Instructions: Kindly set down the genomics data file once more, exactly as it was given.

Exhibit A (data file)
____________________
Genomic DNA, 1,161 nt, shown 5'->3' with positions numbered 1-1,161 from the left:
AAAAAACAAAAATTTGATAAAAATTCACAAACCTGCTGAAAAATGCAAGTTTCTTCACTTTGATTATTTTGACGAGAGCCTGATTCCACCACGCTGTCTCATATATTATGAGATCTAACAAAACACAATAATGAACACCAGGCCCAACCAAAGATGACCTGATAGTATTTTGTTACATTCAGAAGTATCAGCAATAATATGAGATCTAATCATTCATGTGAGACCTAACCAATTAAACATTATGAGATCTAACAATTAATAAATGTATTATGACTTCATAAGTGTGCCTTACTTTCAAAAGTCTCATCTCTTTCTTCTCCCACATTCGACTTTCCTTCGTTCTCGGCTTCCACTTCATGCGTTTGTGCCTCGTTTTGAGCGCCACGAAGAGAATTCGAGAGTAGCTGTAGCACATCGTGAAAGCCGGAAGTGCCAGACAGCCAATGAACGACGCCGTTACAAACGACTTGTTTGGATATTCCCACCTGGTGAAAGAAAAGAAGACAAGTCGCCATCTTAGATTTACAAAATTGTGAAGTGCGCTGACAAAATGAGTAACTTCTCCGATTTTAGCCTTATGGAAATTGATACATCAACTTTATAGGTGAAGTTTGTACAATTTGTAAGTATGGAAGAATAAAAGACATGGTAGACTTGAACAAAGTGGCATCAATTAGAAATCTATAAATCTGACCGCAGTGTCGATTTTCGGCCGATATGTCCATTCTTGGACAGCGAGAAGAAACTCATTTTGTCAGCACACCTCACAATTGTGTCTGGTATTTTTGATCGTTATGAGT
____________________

Genomic DNA, 1,161 nt, shown 5'->3' with positions numbered 1-1,161 from the left:
AAAAAACAAAAATTTGATAAAAATTCACAAACCTGCTGAAAAATGCAAGTTTCTTCACTTTGATTATTTTGACGAGAGCCTGATTCCACCACGCTGTCTCATATATTATGAGATCTAACAAAACACAATAATGAACACCAGGCCCAACCAAAGATGACCTGATAGTATTTTGTTACATTCAGAAGTATCAGCAATAATATGAGATCTAATCATTCATGTGAGACCTAACCAATTAAACATTATGAGATCTAACAATTAATAAATGTATTATGACTTCATAAGTGTGCCTTACTTTCAAAAGTCTCATCTCTTTCTTCTCCCACATTCGACTTTCCTTCGTTCTCGGCTTCCACTTCATGCGTTTGTGCCTCGTTTTGAGCGCCACGAAGAGAATTCGAGAGTAGCTGTAGCACATCGTGAAAGCCGGAAGTGCCAGACAGCCAATGAACGACGCCGTTACAAACGACTTGTTTGGATATTCCCACCTGGTGAAAGAAAAGAAGACAAGTCGCCATCTTAGATTTACAAAATTGTGAAGTGCGCTGACAAAATGAGTAACTTCTCCGATTTTAGCCTTATGGAAATTGATACATCAACTTTATAGGTGAAGTTTGTACAATTTGTAAGTATGGAAGAATAAAAGACATGGTAGACTTGAACAAAGTGGCATCAATTAGAAATCTATAAATCTGACCGCAGTGTCGATTTTCGGCCGATATGTCCATTCTTGGACAGCGAGAAGAAACTCATTTTGTCAGCACACCTCACAATTGTGTCTGGTATTTTTGATCGTTATGAGT